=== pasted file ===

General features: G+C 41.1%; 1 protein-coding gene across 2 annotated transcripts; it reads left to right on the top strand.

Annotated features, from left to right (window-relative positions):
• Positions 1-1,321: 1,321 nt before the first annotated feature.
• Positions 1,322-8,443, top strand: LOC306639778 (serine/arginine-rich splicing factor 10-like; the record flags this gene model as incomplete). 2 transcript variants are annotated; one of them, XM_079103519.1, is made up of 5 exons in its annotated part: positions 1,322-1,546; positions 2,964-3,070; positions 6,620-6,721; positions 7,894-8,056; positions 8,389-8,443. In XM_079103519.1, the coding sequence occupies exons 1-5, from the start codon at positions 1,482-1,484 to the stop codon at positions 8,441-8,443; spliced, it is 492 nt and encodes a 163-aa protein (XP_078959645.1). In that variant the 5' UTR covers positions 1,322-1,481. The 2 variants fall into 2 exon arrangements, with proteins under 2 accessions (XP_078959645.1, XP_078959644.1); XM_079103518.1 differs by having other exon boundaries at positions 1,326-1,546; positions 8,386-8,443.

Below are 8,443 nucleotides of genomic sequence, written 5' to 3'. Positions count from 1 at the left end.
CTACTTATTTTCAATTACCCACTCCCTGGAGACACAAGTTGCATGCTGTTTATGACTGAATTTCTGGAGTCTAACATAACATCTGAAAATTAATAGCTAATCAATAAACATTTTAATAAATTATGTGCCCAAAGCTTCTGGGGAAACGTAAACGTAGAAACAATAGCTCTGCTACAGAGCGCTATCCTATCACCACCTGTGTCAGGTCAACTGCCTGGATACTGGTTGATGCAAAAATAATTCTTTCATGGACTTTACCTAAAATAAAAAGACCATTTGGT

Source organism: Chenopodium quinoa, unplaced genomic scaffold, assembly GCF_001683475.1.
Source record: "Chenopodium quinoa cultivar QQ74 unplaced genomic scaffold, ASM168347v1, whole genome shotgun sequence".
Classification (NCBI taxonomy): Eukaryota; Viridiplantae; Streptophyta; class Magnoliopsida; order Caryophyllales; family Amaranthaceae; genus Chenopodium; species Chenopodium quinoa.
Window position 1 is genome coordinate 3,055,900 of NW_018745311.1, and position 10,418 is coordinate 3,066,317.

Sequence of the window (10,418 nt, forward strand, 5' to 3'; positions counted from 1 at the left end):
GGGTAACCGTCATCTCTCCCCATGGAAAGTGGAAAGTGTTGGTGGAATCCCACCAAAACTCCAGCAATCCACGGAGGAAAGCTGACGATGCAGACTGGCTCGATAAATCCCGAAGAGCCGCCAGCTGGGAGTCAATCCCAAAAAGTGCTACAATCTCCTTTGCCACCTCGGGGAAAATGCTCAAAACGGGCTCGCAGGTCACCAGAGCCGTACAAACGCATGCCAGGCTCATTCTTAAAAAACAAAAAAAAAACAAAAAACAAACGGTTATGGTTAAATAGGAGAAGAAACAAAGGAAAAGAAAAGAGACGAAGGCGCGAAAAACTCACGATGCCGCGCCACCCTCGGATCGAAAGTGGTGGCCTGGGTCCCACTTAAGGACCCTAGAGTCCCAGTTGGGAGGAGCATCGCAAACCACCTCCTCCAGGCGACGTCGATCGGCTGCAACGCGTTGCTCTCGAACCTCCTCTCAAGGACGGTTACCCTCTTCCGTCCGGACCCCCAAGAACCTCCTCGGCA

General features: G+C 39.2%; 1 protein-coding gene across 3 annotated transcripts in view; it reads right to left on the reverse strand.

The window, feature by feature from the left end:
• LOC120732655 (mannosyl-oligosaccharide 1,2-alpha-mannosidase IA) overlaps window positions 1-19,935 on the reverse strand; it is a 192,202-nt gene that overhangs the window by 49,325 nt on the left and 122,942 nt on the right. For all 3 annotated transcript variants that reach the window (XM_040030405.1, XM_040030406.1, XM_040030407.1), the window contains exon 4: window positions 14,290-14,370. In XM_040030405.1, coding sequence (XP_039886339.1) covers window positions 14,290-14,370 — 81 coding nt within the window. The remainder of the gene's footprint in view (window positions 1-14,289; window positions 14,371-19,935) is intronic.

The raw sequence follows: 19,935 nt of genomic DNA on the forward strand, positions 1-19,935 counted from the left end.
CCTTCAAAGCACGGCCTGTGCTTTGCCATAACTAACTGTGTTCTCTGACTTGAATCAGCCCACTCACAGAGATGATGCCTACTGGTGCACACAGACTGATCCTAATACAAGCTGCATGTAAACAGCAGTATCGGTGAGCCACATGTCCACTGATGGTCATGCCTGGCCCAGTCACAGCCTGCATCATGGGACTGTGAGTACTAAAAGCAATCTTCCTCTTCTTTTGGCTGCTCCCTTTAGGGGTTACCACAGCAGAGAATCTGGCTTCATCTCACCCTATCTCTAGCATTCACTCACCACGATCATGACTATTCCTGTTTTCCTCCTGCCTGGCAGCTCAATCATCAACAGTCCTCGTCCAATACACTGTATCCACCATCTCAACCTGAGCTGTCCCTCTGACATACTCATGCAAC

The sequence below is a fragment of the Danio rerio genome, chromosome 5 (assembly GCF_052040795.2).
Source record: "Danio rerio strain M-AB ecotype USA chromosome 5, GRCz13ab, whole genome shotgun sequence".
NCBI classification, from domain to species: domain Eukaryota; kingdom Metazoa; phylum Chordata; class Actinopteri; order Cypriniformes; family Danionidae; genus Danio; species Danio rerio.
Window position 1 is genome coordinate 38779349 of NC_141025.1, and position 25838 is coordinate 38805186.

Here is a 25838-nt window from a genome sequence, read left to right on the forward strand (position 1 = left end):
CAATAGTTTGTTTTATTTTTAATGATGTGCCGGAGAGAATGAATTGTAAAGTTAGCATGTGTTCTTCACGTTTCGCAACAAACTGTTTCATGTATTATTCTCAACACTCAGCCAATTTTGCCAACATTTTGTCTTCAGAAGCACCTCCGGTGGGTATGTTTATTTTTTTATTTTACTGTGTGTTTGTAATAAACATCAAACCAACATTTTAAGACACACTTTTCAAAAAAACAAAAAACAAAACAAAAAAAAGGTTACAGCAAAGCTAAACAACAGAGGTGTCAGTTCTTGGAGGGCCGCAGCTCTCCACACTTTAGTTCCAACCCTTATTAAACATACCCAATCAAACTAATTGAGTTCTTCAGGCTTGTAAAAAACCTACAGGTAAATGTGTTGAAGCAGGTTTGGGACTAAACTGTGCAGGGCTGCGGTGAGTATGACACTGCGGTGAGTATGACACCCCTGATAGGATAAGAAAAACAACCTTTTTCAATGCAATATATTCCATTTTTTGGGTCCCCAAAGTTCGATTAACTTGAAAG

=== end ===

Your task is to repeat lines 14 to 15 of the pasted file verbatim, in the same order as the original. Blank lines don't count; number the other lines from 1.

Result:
The window, feature by feature from the left end:
• LOC120732655 (mannosyl-oligosaccharide 1,2-alpha-mannosidase IA) overlaps window positions 1-19,935 on the reverse strand; it is a 192,202-nt gene that overhangs the window by 49,325 nt on the left and 122,942 nt on the right. For all 3 annotated transcript variants that reach the window (XM_040030405.1, XM_040030406.1, XM_040030407.1), the window contains exon 4: window positions 14,290-14,370. In XM_040030405.1, coding sequence (XP_039886339.1) covers window positions 14,290-14,370 — 81 coding nt within the window. The remainder of the gene's footprint in view (window positions 1-14,289; window positions 14,371-19,935) is intronic.